Telraam is returning to its hometown

27 February, 2020 Announcement Leuven
In the framework of the Horizon 2020 WeCount project Telraam is, spring 2020, returning to the place where it all started, Leuven in Belgium. In spring 2019, a small-scale test pilot with 100 newly-developed traffic counting devices, named Telraam, was carried out in Kessel-Lo, a dense neighbourhood in the city of Leuven. Aim was to investigate both the added value of those traffic counts for the sake of planning and policy making. Second part of this pilot was to test the citizen engagement aspect. Would the audience appreciate this citizen-science tool, and would they volunteer to host such device at their homes. Ever since, the return on both of these aspects has been overwhelming.

Closing in on the first anniversary of the Telraam platform on the 21st of March 2020, there are not far from 1000 devices, and the same amount of motivated citizens counting the traffic in their street. These devices are mostly concentrated in the Flemish and Brussels region in Belgium. But certainly also few pioneering citizens have found Telraam and have started counting in Germany, the Netherlands, the United Kingdom, Spain, Slovenia and Austria.

Amid this international ambitions, in its home city of Leuven there is still a clear added value of installing additional Telraam devices across the territory and expanding into certain new zones of the city. With the 100 already devices installed and collecting traffic data for close to a year in the Kessel-Lo area, this new Leuven network can definitely reboot with a head start. An expansion with a least 200 devices is envisioned in the framework of the WeCount project.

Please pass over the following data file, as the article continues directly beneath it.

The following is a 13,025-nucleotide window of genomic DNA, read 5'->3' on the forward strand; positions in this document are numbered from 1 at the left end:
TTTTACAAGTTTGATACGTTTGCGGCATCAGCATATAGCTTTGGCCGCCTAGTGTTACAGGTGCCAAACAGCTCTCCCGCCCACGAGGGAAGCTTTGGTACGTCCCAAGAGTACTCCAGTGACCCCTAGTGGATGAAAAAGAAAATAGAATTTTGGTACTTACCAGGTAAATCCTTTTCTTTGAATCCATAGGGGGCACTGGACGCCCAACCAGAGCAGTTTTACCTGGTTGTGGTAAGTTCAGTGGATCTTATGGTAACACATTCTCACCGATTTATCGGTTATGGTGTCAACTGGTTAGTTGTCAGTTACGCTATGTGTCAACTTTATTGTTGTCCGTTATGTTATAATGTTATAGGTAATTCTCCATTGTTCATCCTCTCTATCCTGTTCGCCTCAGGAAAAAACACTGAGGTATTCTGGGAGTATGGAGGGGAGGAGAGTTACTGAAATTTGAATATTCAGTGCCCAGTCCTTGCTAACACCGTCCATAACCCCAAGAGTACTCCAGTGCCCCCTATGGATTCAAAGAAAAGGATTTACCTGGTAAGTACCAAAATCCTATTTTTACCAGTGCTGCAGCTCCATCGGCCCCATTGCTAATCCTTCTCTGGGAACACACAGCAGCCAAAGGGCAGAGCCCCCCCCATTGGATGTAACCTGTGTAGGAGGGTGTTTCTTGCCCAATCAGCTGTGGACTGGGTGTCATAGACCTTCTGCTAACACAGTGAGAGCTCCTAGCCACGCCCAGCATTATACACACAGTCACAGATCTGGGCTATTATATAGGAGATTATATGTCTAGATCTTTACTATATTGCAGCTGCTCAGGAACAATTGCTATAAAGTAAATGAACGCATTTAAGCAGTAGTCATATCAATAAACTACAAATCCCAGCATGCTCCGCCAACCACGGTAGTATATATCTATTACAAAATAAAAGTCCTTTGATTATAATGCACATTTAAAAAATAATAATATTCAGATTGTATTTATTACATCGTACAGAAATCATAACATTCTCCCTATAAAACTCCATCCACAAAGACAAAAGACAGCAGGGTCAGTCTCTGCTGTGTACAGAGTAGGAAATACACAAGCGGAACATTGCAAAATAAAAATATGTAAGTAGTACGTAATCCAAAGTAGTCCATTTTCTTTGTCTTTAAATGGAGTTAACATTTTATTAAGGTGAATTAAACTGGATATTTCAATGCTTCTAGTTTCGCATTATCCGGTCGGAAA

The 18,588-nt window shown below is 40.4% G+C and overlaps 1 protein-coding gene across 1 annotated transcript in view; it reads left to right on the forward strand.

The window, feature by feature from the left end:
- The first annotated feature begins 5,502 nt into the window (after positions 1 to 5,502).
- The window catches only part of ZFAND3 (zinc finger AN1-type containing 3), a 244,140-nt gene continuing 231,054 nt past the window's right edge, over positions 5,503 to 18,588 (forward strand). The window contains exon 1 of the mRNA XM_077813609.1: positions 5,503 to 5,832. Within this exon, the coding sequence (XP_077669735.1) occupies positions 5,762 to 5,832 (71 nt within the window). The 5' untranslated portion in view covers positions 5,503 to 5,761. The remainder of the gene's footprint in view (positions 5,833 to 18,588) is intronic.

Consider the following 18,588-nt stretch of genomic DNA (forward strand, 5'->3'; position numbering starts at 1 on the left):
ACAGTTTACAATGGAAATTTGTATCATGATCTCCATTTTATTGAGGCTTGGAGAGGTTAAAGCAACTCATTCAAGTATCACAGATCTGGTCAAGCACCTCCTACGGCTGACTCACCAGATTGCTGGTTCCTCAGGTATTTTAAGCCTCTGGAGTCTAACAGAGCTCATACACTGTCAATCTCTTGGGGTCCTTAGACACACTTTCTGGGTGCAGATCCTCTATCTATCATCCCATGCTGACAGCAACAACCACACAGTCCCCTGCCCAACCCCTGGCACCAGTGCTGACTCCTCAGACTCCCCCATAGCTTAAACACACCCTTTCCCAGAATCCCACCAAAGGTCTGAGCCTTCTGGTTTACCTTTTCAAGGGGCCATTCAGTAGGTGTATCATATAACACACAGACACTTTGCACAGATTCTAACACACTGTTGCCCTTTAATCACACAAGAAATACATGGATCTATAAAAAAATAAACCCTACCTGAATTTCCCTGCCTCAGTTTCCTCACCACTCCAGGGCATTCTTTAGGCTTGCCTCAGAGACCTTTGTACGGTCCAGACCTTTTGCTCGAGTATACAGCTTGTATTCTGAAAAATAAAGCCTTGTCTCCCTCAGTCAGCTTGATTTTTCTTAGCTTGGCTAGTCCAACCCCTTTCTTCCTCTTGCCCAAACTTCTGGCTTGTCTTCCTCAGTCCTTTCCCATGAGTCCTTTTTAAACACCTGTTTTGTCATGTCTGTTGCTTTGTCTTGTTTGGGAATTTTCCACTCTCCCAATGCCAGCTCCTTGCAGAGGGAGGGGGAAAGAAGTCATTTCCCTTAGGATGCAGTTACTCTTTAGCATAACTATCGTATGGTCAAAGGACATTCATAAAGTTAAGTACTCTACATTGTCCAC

The Leuven city council has strong ambitions on mobility, aiming for the transition towards sustainable modes and thus a better quality of life. They want to create a city on a human scale. These mobility measures won’t be limited to the city centre, but will expand to the surrounding residential zones. In this policymaking part, inclusion of citizens and local stakeholders by participative processes is intentionally aimed for.

The WeCount pilot can support these ambitions and serve two broad purposes:

  • establishing a method for monitoring the implementation of any past and future mobility measures across the Leuven territory by gathering continuous multimodal data streams.
  • by working as a way on collecting crow-sourced traffic data on local mobility flows, and getting grassroots citizen feedback. This citizen-science tool is embedded in the participative process and serves the goal of creating civil support for the future mobility shifts.

With the WeCount partners currently preparing for the roll out in this and other European pilot sites, more news and progress will be added over the course of the next period. Stay tuned!